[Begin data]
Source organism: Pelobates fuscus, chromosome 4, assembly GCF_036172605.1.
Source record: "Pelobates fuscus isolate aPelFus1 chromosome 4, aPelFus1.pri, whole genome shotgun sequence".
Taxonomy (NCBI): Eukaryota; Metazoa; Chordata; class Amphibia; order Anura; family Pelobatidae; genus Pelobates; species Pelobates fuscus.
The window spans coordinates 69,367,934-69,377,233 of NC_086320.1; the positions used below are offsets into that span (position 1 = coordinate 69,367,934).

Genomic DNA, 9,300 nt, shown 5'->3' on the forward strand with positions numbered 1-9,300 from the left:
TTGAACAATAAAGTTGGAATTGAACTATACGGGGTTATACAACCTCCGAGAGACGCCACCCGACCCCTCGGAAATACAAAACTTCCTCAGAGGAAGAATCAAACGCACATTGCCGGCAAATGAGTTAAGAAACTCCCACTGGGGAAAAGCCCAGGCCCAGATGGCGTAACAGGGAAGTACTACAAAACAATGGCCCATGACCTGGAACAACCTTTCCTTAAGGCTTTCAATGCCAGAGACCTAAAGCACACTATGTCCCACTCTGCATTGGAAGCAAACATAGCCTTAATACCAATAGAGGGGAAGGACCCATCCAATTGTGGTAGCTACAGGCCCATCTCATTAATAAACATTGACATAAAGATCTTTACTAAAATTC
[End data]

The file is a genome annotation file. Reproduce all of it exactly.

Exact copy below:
Source organism: Pelobates fuscus, chromosome 4, assembly GCF_036172605.1.
Source record: "Pelobates fuscus isolate aPelFus1 chromosome 4, aPelFus1.pri, whole genome shotgun sequence".
Taxonomy (NCBI): Eukaryota; Metazoa; Chordata; class Amphibia; order Anura; family Pelobatidae; genus Pelobates; species Pelobates fuscus.
The window spans coordinates 69,367,934-69,377,233 of NC_086320.1; the positions used below are offsets into that span (position 1 = coordinate 69,367,934).

Genomic DNA, 9,300 nt, shown 5'->3' on the forward strand with positions numbered 1-9,300 from the left:
TTGAACAATAAAGTTGGAATTGAACTATACGGGGTTATACAACCTCCGAGAGACGCCACCCGACCCCTCGGAAATACAAAACTTCCTCAGAGGAAGAATCAAACGCACATTGCCGGCAAATGAGTTAAGAAACTCCCACTGGGGAAAAGCCCAGGCCCAGATGGCGTAACAGGGAAGTACTACAAAACAATGGCCCATGACCTGGAACAACCTTTCCTTAAGGCTTTCAATGCCAGAGACCTAAAGCACACTATGTCCCACTCTGCATTGGAAGCAAACATAGCCTTAATACCAATAGAGGGGAAGGACCCATCCAATTGTGGTAGCTACAGGCCCATCTCATTAATAAACATTGACATAAAGATCTTTACTAAAATTC